Even many of those who accept that political leadership worthy of a Nobel must, whenever necessary, entail going out on a limb for the discriminated-against and the dispossessed, some of whom have been demanding that Suu Kyi’s peace prize be rescinded, tend to see her behaviour as hypocritical. That may be a mistake. There was never any obvious reason to believe that her struggle for democracy was ethnically or communally inclusive. Perhaps she did not recently sprout feet of clay. Perhaps they were always there, but most of us chose to ignore them.

Like all too many of her compatriots, Suu Kyi refuses to use the term Rohingya, except in reference to the Islamist militants who have relatively recently appeared on the scene. Beyond that, the primary victims of the Rakhine conflict are referred to either simply as Muslims (never mind that Myanmar is also home to a fair amount of non-Rohingya Muslims) or as Bengalis, which feeds into the myth that they are essentially interlopers from Bangladesh, even though there is irrefutable evidence of a Rohingya presence in Rakhine since the 18th century.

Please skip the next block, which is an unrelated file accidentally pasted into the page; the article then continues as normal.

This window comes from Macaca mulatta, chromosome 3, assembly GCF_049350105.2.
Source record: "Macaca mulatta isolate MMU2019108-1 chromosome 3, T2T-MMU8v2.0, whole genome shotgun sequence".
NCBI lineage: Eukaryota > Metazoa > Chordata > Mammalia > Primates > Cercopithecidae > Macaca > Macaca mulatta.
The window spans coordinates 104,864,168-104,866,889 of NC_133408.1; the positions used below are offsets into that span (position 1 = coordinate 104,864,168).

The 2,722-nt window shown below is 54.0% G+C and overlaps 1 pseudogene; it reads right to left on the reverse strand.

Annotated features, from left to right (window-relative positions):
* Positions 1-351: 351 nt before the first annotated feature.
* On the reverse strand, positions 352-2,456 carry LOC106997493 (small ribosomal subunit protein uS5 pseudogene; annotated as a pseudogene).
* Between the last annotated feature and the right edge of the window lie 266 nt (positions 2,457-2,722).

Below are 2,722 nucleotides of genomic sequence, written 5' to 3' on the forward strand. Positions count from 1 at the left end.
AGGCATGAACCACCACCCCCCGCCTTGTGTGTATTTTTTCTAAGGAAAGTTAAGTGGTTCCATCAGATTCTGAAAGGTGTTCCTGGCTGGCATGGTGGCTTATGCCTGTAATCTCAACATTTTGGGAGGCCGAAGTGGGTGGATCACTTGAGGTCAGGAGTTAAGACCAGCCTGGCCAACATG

That there are ethnic, cultural and linguistic affinities with Bengalis is hardly surprising — this is a common enough phenomenon in border regions pretty much all over the world (and not least in Pakistan). It is an appalling excuse for what the United Nations has characterised as a classic case of ethnic cleansing — the awful term that has been used since the 1990s to signify a concerted attempt to drive out, decimate and, if possible, exterminate a particular group of people. Others speak of genocide, a word that also reared its ugly head in 1971, but may be even more appropriate in the present case, given the fairly obvious intention on the part of the Myanmar authorities to obliterate the Rohingya identity.